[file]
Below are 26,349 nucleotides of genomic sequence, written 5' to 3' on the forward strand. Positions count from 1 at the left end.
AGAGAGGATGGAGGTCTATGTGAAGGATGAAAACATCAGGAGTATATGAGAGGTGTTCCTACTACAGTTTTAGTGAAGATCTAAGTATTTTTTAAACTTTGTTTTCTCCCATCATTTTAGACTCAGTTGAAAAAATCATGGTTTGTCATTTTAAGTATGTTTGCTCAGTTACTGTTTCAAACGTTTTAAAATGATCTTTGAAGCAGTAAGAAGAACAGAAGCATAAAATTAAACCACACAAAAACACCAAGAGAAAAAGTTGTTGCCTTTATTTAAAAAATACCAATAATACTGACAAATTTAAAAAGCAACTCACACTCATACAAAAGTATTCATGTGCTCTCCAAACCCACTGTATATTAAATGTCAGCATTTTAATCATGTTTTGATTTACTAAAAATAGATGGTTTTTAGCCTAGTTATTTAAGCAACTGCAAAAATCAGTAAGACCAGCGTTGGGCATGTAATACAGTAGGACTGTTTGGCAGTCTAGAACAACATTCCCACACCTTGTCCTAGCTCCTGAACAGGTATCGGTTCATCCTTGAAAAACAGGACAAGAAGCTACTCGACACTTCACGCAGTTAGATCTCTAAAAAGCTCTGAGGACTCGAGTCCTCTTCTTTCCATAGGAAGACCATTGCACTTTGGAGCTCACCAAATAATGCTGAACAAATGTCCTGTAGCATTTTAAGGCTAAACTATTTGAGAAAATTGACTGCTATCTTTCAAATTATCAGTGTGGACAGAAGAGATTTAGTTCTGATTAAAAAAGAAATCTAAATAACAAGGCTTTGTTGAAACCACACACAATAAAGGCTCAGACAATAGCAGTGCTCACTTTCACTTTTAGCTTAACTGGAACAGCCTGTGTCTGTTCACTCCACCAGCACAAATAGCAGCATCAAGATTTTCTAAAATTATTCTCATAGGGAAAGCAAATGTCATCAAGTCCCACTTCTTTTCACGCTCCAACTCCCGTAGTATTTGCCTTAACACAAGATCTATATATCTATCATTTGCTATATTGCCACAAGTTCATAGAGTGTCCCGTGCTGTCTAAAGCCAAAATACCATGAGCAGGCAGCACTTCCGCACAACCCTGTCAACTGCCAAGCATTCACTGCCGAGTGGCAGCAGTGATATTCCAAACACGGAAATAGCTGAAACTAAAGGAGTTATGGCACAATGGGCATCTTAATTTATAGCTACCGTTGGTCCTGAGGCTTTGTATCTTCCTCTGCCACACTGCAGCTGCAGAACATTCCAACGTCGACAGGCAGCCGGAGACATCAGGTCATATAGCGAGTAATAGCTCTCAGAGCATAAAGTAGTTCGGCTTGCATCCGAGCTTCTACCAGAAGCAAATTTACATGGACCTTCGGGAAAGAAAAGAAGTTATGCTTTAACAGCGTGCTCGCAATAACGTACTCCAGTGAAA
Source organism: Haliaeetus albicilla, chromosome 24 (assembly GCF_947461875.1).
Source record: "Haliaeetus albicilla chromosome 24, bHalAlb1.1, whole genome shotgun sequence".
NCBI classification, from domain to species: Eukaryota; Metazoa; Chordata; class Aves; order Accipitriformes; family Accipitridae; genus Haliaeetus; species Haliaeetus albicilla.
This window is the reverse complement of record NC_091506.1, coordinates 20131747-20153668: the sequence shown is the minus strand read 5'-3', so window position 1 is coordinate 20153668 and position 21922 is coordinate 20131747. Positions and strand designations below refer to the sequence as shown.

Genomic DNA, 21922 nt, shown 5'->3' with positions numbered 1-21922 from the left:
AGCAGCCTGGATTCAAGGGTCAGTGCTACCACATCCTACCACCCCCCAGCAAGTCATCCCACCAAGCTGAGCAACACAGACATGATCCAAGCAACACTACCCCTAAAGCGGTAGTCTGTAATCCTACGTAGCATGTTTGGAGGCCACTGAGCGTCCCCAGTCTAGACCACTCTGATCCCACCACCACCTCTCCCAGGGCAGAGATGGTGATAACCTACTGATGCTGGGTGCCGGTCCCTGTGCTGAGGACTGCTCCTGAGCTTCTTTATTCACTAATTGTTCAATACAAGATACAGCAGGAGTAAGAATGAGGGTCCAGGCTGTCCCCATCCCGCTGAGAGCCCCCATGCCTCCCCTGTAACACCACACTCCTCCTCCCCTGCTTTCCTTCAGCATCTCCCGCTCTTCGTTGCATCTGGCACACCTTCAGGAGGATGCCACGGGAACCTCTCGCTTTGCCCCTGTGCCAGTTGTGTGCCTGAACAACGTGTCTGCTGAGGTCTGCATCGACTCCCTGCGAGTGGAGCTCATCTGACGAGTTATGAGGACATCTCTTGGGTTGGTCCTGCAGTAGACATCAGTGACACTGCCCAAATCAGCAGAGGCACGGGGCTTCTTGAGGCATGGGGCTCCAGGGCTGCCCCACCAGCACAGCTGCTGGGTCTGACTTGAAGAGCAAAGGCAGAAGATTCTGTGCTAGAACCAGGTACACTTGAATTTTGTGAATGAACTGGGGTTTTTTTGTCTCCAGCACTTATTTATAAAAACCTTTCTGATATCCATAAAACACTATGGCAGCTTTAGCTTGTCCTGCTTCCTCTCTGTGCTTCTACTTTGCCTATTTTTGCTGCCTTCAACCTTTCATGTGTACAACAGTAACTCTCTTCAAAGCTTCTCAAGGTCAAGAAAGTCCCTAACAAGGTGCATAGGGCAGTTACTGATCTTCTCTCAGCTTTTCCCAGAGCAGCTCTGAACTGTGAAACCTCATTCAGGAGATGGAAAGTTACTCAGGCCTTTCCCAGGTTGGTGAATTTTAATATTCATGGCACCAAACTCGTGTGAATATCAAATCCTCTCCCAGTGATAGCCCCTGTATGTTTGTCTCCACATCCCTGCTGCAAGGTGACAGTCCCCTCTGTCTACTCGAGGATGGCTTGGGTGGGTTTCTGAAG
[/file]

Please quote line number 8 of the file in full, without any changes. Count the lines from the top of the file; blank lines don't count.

AGCAGCCTGGATTCAAGGGTCAGTGCTACCACATCCTACCACCCCCCAGCAAGTCATCCCACCAAGCTGAGCAACACAGACATGATCCAAGCAACACTACCCCTAAAGCGGTAGTCTGTAATCCTACGTAGCATGTTTGGAGGCCACTGAGCGTCCCCAGTCTAGACCACTCTGATCCCACCACCACCTCTCCCAGGGCAGAGATGGTGATAACCTACTGATGCTGGGTGCCGGTCCCTGTGCTGAGGACTGCTCCTGAGCTTCTTTATTCACTAATTGTTCAATACAAGATACAGCAGGAGTAAGAATGAGGGTCCAGGCTGTCCCCATCCCGCTGAGAGCCCCCATGCCTCCCCTGTAACACCACACTCCTCCTCCCCTGCTTTCCTTCAGCATCTCCCGCTCTTCGTTGCATCTGGCACACCTTCAGGAGGATGCCACGGGAACCTCTCGCTTTGCCCCTGTGCCAGTTGTGTGCCTGAACAACGTGTCTGCTGAGGTCTGCATCGACTCCCTGCGAGTGGAGCTCATCTGACGAGTTATGAGGACATCTCTTGGGTTGGTCCTGCAGTAGACATCAGTGACACTGCCCAAATCAGCAGAGGCACGGGGCTTCTTGAGGCATGGGGCTCCAGGGCTGCCCCACCAGCACAGCTGCTGGGTCTGACTTGAAGAGCAAAGGCAGAAGATTCTGTGCTAGAACCAGGTACACTTGAATTTTGTGAATGAACTGGGGTTTTTTTGTCTCCAGCACTTATTTATAAAAACCTTTCTGATATCCATAAAACACTATGGCAGCTTTAGCTTGTCCTGCTTCCTCTCTGTGCTTCTACTTTGCCTATTTTTGCTGCCTTCAACCTTTCATGTGTACAACAGTAACTCTCTTCAAAGCTTCTCAAGGTCAAGAAAGTCCCTAACAAGGTGCATAGGGCAGTTACTGATCTTCTCTCAGCTTTTCCCAGAGCAGCTCTGAACTGTGAAACCTCATTCAGGAGATGGAAAGTTACTCAGGCCTTTCCCAGGTTGGTGAATTTTAATATTCATGGCACCAAACTCGTGTGAATATCAAATCCTCTCCCAGTGATAGCCCCTGTATGTTTGTCTCCACATCCCTGCTGCAAGGTGACAGTCCCCTCTGTCTACTCGAGGATGGCTTGGGTGGGTTTCTGAAG